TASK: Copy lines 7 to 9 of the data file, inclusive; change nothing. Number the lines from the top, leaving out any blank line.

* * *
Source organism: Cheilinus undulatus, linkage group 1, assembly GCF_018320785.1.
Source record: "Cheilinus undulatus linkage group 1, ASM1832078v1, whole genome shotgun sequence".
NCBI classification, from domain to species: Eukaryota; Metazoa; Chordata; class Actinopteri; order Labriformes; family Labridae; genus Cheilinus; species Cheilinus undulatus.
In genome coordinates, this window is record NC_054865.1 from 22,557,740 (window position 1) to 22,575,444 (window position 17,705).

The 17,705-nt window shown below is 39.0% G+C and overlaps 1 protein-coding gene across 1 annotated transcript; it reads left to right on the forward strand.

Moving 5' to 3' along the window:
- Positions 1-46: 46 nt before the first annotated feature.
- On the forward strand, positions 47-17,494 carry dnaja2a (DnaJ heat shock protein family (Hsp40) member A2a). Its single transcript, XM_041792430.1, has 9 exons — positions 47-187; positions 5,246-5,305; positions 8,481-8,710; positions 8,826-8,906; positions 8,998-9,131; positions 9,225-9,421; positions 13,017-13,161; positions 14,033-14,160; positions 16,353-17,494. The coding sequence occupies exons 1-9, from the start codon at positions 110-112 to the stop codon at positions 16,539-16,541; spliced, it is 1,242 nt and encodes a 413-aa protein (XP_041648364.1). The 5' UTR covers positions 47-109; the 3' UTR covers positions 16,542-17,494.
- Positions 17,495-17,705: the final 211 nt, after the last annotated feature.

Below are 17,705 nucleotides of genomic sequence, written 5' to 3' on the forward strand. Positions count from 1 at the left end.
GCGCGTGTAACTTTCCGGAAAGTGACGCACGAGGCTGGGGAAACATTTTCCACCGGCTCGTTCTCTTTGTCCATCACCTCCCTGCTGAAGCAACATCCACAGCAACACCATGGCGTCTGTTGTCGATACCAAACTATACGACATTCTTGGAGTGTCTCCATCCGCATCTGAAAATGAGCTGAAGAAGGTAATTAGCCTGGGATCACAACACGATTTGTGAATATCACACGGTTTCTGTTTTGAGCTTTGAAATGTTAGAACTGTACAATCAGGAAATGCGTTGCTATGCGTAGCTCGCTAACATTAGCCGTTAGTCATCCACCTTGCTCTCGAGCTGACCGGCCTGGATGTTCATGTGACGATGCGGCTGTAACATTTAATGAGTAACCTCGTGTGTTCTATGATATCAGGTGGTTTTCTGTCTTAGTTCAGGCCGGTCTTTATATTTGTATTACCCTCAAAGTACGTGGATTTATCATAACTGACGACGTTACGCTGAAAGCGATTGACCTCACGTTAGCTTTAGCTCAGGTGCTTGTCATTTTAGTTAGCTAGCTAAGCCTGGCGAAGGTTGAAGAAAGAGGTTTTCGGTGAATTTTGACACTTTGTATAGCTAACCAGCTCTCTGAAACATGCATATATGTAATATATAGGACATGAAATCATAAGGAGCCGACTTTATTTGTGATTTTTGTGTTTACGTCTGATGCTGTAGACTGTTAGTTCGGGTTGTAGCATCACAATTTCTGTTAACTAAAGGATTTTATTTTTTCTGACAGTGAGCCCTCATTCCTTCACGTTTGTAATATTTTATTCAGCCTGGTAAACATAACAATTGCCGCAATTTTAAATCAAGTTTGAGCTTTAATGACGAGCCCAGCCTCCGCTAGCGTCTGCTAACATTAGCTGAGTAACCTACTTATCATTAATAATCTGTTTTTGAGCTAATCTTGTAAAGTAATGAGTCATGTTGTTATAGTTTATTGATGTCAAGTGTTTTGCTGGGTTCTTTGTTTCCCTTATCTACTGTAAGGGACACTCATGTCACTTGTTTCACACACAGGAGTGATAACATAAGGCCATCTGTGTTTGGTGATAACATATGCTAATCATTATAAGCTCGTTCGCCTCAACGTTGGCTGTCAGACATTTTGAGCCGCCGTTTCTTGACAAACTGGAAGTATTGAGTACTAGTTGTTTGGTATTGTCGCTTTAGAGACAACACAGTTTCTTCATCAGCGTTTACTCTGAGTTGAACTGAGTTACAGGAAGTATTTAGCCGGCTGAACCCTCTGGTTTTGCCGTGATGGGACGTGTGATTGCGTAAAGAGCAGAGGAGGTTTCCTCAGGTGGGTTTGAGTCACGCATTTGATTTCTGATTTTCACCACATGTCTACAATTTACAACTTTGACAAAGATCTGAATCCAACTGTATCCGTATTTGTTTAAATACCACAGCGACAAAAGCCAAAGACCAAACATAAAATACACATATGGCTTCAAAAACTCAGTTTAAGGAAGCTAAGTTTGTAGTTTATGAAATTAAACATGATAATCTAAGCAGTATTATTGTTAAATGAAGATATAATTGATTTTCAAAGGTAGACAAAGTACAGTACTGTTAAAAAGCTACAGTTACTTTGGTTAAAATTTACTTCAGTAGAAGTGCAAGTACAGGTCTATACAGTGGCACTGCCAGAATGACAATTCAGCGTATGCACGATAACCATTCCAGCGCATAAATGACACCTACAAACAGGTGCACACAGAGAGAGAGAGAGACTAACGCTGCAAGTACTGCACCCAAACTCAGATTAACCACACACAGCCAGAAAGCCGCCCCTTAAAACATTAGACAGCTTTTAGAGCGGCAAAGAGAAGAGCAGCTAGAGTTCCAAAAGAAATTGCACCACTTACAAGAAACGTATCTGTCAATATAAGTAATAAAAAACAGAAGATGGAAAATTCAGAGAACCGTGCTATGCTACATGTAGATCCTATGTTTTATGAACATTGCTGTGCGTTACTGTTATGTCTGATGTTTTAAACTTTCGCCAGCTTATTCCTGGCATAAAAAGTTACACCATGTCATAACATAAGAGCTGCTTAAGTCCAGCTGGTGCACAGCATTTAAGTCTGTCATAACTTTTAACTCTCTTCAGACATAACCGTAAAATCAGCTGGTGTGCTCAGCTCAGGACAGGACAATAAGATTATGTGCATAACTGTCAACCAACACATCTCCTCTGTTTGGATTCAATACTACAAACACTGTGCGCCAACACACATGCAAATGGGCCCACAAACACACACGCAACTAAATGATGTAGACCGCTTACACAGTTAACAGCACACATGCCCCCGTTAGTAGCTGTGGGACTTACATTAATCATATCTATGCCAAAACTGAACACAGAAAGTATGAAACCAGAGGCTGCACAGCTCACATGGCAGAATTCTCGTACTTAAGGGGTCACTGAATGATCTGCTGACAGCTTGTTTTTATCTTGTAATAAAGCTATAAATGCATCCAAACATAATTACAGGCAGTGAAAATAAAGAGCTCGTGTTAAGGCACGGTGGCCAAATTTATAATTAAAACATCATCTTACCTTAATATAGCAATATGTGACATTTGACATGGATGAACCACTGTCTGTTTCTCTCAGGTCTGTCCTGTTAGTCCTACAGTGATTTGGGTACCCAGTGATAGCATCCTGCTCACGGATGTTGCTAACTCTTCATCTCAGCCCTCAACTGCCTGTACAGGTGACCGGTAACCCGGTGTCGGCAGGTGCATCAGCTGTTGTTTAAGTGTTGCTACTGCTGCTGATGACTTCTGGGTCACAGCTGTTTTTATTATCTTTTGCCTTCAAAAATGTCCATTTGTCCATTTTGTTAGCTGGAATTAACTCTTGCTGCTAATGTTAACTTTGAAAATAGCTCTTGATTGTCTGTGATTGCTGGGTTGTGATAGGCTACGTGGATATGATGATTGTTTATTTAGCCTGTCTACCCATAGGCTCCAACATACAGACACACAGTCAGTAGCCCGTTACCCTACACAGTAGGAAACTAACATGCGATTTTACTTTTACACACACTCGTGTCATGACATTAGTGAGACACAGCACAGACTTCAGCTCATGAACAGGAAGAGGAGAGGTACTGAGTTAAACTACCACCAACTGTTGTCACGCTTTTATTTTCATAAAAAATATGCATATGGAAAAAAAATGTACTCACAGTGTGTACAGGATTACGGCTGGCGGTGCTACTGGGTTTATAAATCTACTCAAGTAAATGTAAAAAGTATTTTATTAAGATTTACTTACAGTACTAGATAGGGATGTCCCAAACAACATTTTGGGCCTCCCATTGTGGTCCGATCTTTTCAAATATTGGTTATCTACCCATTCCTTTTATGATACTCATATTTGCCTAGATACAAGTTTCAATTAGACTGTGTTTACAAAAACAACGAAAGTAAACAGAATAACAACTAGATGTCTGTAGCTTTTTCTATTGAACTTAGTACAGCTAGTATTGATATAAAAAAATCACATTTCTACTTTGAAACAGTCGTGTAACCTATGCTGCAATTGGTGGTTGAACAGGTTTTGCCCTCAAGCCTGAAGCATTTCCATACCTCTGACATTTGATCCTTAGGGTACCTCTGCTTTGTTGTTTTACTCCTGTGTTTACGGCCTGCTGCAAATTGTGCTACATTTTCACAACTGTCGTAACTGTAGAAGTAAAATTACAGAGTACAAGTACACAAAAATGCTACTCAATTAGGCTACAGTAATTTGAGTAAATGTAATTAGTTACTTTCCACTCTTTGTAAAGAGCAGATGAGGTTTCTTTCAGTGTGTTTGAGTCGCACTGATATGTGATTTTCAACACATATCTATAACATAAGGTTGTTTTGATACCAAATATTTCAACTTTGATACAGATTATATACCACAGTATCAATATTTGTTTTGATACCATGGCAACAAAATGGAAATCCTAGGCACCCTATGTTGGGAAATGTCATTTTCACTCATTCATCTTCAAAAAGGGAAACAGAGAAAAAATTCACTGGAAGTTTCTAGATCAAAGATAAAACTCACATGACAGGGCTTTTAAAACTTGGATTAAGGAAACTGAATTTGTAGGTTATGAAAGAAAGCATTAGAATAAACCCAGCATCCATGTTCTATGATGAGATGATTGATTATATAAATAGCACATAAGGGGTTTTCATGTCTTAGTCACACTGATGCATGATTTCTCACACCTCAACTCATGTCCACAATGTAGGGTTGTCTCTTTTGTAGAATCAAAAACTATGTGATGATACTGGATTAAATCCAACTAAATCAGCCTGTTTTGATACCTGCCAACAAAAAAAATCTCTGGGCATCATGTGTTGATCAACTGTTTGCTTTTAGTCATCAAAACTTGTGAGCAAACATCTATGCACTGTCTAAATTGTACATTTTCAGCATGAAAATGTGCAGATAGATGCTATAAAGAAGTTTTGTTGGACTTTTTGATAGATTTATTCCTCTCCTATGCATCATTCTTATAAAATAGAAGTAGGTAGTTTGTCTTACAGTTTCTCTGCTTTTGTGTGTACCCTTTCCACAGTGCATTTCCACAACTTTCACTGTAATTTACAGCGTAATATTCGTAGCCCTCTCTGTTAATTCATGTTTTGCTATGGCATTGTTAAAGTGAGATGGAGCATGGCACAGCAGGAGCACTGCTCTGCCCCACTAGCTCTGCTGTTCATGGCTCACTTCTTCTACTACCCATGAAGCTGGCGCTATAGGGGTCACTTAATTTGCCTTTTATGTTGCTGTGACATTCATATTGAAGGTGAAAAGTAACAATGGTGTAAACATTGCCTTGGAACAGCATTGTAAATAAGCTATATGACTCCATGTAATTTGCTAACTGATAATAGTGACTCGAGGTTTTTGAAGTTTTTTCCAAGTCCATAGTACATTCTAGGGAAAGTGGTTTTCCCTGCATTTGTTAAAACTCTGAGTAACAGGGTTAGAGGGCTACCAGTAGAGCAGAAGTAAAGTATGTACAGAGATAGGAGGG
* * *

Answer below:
- Positions 1-46: 46 nt before the first annotated feature.
- On the forward strand, positions 47-17,494 carry dnaja2a (DnaJ heat shock protein family (Hsp40) member A2a). Its single transcript, XM_041792430.1, has 9 exons — positions 47-187; positions 5,246-5,305; positions 8,481-8,710; positions 8,826-8,906; positions 8,998-9,131; positions 9,225-9,421; positions 13,017-13,161; positions 14,033-14,160; positions 16,353-17,494. The coding sequence occupies exons 1-9, from the start codon at positions 110-112 to the stop codon at positions 16,539-16,541; spliced, it is 1,242 nt and encodes a 413-aa protein (XP_041648364.1). The 5' UTR covers positions 47-109; the 3' UTR covers positions 16,542-17,494.
- Positions 17,495-17,705: the final 211 nt, after the last annotated feature.